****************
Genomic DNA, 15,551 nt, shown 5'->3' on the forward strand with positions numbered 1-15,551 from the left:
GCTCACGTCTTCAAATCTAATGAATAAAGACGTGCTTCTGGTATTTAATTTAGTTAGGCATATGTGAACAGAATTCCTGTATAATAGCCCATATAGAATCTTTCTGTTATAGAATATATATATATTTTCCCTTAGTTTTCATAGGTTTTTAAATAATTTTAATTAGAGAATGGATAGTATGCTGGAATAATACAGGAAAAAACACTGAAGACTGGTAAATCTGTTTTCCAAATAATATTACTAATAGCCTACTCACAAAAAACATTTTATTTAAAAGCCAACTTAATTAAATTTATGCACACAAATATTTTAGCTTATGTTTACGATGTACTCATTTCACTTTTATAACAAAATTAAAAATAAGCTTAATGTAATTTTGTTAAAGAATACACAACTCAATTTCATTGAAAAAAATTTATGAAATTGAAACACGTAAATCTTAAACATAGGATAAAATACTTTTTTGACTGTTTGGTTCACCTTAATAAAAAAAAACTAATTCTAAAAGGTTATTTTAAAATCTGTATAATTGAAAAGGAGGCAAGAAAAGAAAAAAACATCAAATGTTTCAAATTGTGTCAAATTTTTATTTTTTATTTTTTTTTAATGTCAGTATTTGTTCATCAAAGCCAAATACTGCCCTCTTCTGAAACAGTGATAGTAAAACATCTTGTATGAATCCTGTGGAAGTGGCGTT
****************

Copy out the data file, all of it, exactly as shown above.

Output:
Genomic DNA, 15,551 nt, shown 5'->3' on the forward strand with positions numbered 1-15,551 from the left:
GCTCACGTCTTCAAATCTAATGAATAAAGACGTGCTTCTGGTATTTAATTTAGTTAGGCATATGTGAACAGAATTCCTGTATAATAGCCCATATAGAATCTTTCTGTTATAGAATATATATATATTTTCCCTTAGTTTTCATAGGTTTTTAAATAATTTTAATTAGAGAATGGATAGTATGCTGGAATAATACAGGAAAAAACACTGAAGACTGGTAAATCTGTTTTCCAAATAATATTACTAATAGCCTACTCACAAAAAACATTTTATTTAAAAGCCAACTTAATTAAATTTATGCACACAAATATTTTAGCTTATGTTTACGATGTACTCATTTCACTTTTATAACAAAATTAAAAATAAGCTTAATGTAATTTTGTTAAAGAATACACAACTCAATTTCATTGAAAAAAATTTATGAAATTGAAACACGTAAATCTTAAACATAGGATAAAATACTTTTTTGACTGTTTGGTTCACCTTAATAAAAAAAAACTAATTCTAAAAGGTTATTTTAAAATCTGTATAATTGAAAAGGAGGCAAGAAAAGAAAAAAACATCAAATGTTTCAAATTGTGTCAAATTTTTATTTTTTATTTTTTTTTAATGTCAGTATTTGTTCATCAAAGCCAAATACTGCCCTCTTCTGAAACAGTGATAGTAAAACATCTTGTATGAATCCTGTGGAAGTGGCGTT